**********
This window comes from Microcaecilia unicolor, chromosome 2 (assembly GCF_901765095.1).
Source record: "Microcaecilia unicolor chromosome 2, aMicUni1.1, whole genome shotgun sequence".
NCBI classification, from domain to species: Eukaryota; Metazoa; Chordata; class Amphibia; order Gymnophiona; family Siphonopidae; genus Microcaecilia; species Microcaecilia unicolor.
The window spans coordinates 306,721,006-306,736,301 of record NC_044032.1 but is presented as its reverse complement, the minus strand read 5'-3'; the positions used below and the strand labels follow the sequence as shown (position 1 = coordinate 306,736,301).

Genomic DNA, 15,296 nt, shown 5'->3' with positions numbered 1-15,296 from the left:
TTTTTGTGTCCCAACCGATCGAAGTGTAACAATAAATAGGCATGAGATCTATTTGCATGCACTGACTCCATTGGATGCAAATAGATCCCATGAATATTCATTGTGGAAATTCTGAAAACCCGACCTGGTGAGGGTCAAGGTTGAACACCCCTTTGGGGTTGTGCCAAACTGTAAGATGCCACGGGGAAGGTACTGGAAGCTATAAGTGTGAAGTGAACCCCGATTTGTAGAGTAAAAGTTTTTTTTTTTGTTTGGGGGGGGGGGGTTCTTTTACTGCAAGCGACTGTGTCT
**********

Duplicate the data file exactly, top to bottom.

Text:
This window comes from Microcaecilia unicolor, chromosome 2 (assembly GCF_901765095.1).
Source record: "Microcaecilia unicolor chromosome 2, aMicUni1.1, whole genome shotgun sequence".
NCBI classification, from domain to species: Eukaryota; Metazoa; Chordata; class Amphibia; order Gymnophiona; family Siphonopidae; genus Microcaecilia; species Microcaecilia unicolor.
The window spans coordinates 306,721,006-306,736,301 of record NC_044032.1 but is presented as its reverse complement, the minus strand read 5'-3'; the positions used below and the strand labels follow the sequence as shown (position 1 = coordinate 306,736,301).

Genomic DNA, 15,296 nt, shown 5'->3' with positions numbered 1-15,296 from the left:
TTTTTGTGTCCCAACCGATCGAAGTGTAACAATAAATAGGCATGAGATCTATTTGCATGCACTGACTCCATTGGATGCAAATAGATCCCATGAATATTCATTGTGGAAATTCTGAAAACCCGACCTGGTGAGGGTCAAGGTTGAACACCCCTTTGGGGTTGTGCCAAACTGTAAGATGCCACGGGGAAGGTACTGGAAGCTATAAGTGTGAAGTGAACCCCGATTTGTAGAGTAAAAGTTTTTTTTTTTGTTTGGGGGGGGGGGGTTCTTTTACTGCAAGCGACTGTGTCT